How do organizations build an internal capability or processes to implement a service excellence strategy and thereby create sustained competitive advantage? Drawing on an integrated extended self and psychology of ownership framework as well as Bowen and Ostroff’s human resource (HR) system strength perspective, this study examines processes linking perceived service-oriented high-performance work systems (HPWS) and overall service role performance. Multi-wave data obtained from 530 employees and 53 supervisors in the hospitality industry were used to test our hypotheses. Multilevel structural equation modeling (MSEM) results revealed that higher levels of supervisor customer orientation strengthened the perceived service-oriented HPWS-employee customer orientation relationship leading to job-based psychological ownership. In turn, job-based psychological ownership related to overall service role performance and together with employee customer orientation, sequentially mediated the influence of perceived service-oriented HPWS on overall service role performance. We interpret our findings as providing initial evidence of an alternative motivational pathway through which an HR system influences performance in a frontline service role.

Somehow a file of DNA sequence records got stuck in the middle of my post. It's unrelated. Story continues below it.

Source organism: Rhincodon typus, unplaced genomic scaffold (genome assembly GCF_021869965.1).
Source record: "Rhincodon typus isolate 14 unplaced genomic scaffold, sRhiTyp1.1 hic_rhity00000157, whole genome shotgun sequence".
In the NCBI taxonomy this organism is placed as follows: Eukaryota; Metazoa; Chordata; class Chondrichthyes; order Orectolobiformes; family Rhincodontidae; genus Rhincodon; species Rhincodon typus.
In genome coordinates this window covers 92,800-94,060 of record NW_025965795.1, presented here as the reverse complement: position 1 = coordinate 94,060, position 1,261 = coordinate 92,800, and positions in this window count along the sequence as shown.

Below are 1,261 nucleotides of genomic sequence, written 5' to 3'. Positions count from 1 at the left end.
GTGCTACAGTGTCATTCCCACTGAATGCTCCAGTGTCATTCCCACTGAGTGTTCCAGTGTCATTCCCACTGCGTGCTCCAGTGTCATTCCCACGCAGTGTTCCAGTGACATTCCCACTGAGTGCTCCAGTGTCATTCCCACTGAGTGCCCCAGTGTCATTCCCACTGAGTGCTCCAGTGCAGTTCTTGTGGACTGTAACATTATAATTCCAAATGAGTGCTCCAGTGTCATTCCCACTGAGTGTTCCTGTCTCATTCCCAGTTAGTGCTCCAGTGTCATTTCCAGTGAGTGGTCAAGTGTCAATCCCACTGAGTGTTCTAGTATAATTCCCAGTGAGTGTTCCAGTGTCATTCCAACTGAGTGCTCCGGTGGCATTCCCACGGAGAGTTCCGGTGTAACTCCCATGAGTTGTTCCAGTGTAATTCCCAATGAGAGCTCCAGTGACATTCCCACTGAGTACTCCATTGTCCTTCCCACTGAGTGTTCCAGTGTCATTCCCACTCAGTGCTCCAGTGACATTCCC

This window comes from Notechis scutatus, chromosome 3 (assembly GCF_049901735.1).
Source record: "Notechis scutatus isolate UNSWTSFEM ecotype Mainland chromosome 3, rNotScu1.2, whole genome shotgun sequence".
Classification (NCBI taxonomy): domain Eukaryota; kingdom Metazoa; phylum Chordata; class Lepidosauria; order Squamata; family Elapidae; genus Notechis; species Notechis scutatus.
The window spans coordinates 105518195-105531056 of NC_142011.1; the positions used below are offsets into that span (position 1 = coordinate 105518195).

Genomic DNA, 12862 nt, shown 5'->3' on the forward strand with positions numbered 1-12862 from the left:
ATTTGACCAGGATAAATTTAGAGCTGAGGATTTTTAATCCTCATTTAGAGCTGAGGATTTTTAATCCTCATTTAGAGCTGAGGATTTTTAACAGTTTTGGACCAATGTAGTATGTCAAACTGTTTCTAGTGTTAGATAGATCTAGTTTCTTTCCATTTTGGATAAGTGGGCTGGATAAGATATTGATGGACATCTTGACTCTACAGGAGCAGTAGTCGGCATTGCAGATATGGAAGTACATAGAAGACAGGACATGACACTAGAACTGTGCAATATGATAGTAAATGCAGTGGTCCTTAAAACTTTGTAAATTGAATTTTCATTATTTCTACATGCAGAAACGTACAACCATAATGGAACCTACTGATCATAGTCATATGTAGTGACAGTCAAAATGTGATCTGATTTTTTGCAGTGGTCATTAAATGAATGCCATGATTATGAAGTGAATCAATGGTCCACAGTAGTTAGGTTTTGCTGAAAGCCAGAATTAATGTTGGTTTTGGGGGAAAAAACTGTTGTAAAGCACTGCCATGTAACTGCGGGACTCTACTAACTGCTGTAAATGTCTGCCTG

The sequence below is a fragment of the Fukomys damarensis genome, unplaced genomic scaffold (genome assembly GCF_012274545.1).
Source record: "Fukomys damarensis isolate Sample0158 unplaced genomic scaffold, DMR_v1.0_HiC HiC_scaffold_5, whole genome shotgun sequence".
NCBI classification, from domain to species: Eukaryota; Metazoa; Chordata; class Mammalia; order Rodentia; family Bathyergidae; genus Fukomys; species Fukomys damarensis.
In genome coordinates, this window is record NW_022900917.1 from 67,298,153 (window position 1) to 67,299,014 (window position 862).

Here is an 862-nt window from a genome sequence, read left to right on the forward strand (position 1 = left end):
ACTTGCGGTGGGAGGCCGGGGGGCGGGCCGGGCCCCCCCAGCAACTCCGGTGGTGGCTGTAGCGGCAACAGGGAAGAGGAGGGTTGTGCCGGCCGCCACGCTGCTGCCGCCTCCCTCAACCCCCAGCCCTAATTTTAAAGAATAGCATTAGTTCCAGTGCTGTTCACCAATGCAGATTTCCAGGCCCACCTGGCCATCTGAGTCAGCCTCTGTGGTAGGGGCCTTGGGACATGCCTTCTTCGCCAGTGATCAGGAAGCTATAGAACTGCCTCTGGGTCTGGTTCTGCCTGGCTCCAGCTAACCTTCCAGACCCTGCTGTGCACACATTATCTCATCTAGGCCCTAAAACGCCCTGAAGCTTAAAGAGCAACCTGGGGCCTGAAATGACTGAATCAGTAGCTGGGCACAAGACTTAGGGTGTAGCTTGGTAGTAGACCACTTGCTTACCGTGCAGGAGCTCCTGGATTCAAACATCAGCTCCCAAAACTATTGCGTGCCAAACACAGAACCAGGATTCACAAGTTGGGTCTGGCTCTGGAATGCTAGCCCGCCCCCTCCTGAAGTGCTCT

- customer orientation
- job-based psychological ownership
- overall service role performance
- perceived service-oriented high-performance work systems